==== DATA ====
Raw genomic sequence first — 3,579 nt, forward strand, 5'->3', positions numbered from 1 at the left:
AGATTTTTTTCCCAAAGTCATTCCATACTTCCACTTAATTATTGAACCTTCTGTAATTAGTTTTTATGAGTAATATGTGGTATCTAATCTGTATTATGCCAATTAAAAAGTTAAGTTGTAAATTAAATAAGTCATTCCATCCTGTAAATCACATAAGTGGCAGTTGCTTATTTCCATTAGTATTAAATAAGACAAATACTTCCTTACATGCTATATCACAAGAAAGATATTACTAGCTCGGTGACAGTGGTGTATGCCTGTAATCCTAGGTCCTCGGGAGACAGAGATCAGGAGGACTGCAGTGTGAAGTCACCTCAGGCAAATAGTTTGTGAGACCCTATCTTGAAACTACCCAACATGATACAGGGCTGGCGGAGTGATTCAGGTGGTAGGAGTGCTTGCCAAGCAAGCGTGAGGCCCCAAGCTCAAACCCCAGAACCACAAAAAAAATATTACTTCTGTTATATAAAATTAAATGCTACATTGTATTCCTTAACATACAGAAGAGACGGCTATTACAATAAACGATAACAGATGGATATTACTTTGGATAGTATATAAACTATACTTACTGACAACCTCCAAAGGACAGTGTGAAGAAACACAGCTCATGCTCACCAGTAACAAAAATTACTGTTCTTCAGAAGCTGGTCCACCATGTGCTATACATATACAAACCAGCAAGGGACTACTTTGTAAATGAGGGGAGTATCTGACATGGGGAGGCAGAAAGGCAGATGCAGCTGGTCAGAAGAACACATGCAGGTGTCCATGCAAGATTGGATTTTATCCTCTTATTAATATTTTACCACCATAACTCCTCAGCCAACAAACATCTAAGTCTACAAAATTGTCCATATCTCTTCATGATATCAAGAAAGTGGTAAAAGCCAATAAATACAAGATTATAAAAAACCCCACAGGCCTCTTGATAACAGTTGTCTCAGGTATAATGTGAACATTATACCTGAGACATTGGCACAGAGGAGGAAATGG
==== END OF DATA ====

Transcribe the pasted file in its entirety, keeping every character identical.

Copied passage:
Raw genomic sequence first — 3,579 nt, forward strand, 5'->3', positions numbered from 1 at the left:
AGATTTTTTTCCCAAAGTCATTCCATACTTCCACTTAATTATTGAACCTTCTGTAATTAGTTTTTATGAGTAATATGTGGTATCTAATCTGTATTATGCCAATTAAAAAGTTAAGTTGTAAATTAAATAAGTCATTCCATCCTGTAAATCACATAAGTGGCAGTTGCTTATTTCCATTAGTATTAAATAAGACAAATACTTCCTTACATGCTATATCACAAGAAAGATATTACTAGCTCGGTGACAGTGGTGTATGCCTGTAATCCTAGGTCCTCGGGAGACAGAGATCAGGAGGACTGCAGTGTGAAGTCACCTCAGGCAAATAGTTTGTGAGACCCTATCTTGAAACTACCCAACATGATACAGGGCTGGCGGAGTGATTCAGGTGGTAGGAGTGCTTGCCAAGCAAGCGTGAGGCCCCAAGCTCAAACCCCAGAACCACAAAAAAAATATTACTTCTGTTATATAAAATTAAATGCTACATTGTATTCCTTAACATACAGAAGAGACGGCTATTACAATAAACGATAACAGATGGATATTACTTTGGATAGTATATAAACTATACTTACTGACAACCTCCAAAGGACAGTGTGAAGAAACACAGCTCATGCTCACCAGTAACAAAAATTACTGTTCTTCAGAAGCTGGTCCACCATGTGCTATACATATACAAACCAGCAAGGGACTACTTTGTAAATGAGGGGAGTATCTGACATGGGGAGGCAGAAAGGCAGATGCAGCTGGTCAGAAGAACACATGCAGGTGTCCATGCAAGATTGGATTTTATCCTCTTATTAATATTTTACCACCATAACTCCTCAGCCAACAAACATCTAAGTCTACAAAATTGTCCATATCTCTTCATGATATCAAGAAAGTGGTAAAAGCCAATAAATACAAGATTATAAAAAACCCCACAGGCCTCTTGATAACAGTTGTCTCAGGTATAATGTGAACATTATACCTGAGACATTGGCACAGAGGAGGAAATGG